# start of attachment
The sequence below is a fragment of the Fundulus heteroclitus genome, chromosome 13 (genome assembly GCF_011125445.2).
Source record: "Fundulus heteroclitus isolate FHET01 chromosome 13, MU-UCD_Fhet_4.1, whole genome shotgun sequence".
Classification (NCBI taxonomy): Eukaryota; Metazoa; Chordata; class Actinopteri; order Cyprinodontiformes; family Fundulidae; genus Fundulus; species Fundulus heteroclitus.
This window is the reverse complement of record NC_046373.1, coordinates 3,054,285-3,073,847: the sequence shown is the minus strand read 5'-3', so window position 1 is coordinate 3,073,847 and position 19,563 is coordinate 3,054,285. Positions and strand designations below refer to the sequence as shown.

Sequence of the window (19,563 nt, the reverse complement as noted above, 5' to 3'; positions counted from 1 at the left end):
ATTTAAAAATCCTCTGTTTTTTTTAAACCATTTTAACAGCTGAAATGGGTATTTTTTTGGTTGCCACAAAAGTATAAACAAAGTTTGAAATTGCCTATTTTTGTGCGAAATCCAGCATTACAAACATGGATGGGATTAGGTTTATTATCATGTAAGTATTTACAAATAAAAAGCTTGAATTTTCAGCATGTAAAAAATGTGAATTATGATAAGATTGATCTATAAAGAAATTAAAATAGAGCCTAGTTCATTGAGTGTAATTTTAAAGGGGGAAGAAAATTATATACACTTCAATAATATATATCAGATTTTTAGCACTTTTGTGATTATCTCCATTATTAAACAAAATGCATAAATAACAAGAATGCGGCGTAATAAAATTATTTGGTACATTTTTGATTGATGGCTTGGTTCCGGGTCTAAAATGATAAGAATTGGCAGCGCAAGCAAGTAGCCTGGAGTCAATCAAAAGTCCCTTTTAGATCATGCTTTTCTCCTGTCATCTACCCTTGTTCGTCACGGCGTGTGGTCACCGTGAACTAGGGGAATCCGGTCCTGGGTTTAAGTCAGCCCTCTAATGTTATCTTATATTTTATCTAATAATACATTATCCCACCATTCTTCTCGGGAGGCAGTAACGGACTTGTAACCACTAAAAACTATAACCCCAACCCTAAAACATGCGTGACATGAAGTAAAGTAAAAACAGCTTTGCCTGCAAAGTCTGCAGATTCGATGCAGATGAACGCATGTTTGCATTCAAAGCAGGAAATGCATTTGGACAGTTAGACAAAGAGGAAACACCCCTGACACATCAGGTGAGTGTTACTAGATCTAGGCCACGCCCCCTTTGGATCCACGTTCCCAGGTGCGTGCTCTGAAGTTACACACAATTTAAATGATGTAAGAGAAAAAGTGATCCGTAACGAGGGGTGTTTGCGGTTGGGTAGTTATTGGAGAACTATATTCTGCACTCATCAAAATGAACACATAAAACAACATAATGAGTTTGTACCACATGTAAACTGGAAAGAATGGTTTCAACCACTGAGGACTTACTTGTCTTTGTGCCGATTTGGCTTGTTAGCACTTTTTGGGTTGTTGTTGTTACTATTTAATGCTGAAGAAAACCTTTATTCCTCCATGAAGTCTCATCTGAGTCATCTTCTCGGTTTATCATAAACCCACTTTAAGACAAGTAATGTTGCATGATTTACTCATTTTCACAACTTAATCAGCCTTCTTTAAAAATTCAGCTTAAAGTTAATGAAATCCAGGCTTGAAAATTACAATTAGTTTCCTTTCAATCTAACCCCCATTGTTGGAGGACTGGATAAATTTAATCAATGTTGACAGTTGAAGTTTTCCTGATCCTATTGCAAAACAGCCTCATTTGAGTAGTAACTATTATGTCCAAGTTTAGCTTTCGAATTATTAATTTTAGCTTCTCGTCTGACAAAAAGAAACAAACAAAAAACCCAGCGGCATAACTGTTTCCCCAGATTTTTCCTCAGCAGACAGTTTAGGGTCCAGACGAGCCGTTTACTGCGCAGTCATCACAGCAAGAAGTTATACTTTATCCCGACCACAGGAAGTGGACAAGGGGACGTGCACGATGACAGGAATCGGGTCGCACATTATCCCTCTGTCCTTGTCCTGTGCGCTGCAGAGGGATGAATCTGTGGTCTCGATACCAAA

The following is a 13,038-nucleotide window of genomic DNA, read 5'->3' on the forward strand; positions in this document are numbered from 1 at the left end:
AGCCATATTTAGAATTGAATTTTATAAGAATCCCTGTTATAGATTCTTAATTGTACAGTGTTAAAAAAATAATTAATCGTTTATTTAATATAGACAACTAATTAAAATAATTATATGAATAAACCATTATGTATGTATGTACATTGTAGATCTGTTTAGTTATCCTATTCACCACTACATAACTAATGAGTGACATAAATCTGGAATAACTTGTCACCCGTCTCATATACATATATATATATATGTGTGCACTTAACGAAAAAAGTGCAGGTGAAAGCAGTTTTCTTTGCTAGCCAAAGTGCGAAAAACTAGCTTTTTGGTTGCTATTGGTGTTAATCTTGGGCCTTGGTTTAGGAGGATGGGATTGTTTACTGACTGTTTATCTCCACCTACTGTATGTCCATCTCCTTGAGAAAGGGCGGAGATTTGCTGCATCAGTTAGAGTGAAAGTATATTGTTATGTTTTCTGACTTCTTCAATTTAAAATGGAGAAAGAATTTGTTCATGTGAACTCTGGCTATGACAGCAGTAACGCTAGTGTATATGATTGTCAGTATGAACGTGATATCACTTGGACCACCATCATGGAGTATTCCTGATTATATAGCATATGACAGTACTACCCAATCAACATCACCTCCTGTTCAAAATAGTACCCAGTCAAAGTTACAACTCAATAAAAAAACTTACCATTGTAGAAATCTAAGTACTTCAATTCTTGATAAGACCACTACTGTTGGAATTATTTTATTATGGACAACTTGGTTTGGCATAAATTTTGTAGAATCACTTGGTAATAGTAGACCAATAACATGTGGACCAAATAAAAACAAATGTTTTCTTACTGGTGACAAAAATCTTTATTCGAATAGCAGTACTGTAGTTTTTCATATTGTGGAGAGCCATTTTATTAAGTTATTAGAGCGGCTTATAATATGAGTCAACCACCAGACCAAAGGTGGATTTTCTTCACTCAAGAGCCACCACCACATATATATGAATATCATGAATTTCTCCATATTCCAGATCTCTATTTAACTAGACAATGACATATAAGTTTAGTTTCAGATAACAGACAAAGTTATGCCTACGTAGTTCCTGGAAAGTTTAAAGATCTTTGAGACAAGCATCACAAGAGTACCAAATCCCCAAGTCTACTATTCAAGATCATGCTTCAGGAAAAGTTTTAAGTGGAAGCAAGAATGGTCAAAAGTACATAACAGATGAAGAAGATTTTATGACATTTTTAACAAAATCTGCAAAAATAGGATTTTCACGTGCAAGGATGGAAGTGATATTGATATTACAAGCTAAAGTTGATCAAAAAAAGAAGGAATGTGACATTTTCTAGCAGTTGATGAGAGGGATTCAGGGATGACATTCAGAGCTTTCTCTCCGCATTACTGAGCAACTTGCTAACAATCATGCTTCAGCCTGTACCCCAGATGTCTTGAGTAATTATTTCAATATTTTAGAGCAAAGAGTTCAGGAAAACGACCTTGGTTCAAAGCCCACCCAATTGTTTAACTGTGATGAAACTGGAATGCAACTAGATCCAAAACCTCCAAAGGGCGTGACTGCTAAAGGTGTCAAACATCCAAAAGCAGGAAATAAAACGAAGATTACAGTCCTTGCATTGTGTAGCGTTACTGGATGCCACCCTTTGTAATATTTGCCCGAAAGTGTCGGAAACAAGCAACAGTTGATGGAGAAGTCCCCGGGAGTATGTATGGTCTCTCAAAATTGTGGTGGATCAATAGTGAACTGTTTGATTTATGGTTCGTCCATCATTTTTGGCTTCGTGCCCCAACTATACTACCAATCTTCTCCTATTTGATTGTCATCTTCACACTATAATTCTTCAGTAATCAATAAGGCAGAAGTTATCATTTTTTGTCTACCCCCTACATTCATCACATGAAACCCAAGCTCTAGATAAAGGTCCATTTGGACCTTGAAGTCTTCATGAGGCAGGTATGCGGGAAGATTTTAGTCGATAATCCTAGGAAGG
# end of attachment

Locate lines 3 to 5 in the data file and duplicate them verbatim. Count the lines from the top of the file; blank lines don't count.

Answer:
Classification (NCBI taxonomy): Eukaryota; Metazoa; Chordata; class Actinopteri; order Cyprinodontiformes; family Fundulidae; genus Fundulus; species Fundulus heteroclitus.
This window is the reverse complement of record NC_046373.1, coordinates 3,054,285-3,073,847: the sequence shown is the minus strand read 5'-3', so window position 1 is coordinate 3,073,847 and position 19,563 is coordinate 3,054,285. Positions and strand designations below refer to the sequence as shown.

Sequence of the window (19,563 nt, the reverse complement as noted above, 5' to 3'; positions counted from 1 at the left end):